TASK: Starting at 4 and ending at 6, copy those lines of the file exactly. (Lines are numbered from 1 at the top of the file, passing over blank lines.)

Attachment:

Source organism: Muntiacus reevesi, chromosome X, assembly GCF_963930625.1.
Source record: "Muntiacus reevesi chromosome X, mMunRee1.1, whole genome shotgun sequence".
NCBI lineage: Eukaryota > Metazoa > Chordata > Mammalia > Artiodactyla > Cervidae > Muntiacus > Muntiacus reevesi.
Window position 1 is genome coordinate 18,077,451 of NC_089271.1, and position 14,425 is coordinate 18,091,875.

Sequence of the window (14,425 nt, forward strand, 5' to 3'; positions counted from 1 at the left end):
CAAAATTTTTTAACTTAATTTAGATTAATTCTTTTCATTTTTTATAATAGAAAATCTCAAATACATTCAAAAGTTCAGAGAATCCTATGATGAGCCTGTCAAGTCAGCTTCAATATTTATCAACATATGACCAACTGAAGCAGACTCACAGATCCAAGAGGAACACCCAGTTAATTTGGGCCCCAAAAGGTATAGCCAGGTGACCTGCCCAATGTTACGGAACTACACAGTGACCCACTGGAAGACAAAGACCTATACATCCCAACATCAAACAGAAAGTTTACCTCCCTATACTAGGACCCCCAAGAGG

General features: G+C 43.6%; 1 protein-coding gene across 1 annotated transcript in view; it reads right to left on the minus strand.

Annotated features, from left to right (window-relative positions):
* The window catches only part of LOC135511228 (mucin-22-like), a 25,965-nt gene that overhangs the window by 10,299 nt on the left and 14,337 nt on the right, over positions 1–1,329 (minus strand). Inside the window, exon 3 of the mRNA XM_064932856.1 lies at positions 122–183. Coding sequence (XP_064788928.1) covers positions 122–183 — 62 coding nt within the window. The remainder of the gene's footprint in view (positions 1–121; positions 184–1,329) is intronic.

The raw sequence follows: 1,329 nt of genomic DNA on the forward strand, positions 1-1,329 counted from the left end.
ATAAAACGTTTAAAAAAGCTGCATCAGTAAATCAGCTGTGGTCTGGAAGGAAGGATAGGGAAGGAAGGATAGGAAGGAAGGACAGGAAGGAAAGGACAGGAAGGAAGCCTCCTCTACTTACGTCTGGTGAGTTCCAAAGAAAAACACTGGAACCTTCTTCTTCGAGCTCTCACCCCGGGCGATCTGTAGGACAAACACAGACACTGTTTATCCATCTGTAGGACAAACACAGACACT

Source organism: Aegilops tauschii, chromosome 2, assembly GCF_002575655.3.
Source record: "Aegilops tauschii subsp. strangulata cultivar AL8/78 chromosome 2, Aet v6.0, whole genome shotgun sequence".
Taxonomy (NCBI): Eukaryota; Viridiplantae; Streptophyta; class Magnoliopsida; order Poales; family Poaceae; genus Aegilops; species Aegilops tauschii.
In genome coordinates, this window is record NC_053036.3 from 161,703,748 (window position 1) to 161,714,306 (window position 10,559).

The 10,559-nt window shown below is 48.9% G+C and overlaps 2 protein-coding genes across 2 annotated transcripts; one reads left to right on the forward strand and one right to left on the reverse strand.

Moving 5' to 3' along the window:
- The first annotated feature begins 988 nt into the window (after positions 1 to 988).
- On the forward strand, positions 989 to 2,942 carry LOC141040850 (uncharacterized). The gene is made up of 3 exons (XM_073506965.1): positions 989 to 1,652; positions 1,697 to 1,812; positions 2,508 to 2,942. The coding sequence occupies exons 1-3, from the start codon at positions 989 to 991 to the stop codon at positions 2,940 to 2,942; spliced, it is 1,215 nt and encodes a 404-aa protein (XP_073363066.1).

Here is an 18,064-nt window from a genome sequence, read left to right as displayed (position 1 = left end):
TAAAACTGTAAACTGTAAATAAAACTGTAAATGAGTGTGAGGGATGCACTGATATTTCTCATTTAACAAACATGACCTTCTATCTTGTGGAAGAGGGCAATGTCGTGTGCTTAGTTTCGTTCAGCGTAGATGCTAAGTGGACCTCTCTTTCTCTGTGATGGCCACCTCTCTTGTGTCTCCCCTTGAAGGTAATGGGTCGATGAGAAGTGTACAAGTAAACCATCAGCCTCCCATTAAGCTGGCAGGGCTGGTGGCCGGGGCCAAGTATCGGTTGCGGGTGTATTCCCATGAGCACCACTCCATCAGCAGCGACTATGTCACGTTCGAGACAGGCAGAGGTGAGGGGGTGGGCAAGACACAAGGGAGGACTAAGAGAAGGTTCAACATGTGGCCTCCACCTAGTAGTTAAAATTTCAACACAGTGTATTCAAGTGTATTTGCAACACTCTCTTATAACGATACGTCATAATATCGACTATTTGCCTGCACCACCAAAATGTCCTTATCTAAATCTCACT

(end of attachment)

Window position 1 is genome coordinate 18,077,451 of NC_089271.1, and position 14,425 is coordinate 18,091,875.

Sequence of the window (14,425 nt, forward strand, 5' to 3'; positions counted from 1 at the left end):
CAAAATTTTTTAACTTAATTTAGATTAATTCTTTTCATTTTTTATAATAGAAAATCTCAAATACATTCAAAAGTTCAGAGAATCCTATGATGAGCCTGTCAAGTCAGCTTCAATATTTATCAACATATGACCAACTGAAGCAGACTCACAGATCCAAGAGGAACACCCAGTTAATTTGGGCCCCAAAAGGTATAGCCAGGTGACCTGCCCAATGTTACGGAACTACACAGTGACCCACTGGAAGACAAAGACCTATACATCCCAACATCAAACAGAAAGTTTACCTCCCTATACTAGGACCCCCAAGAGG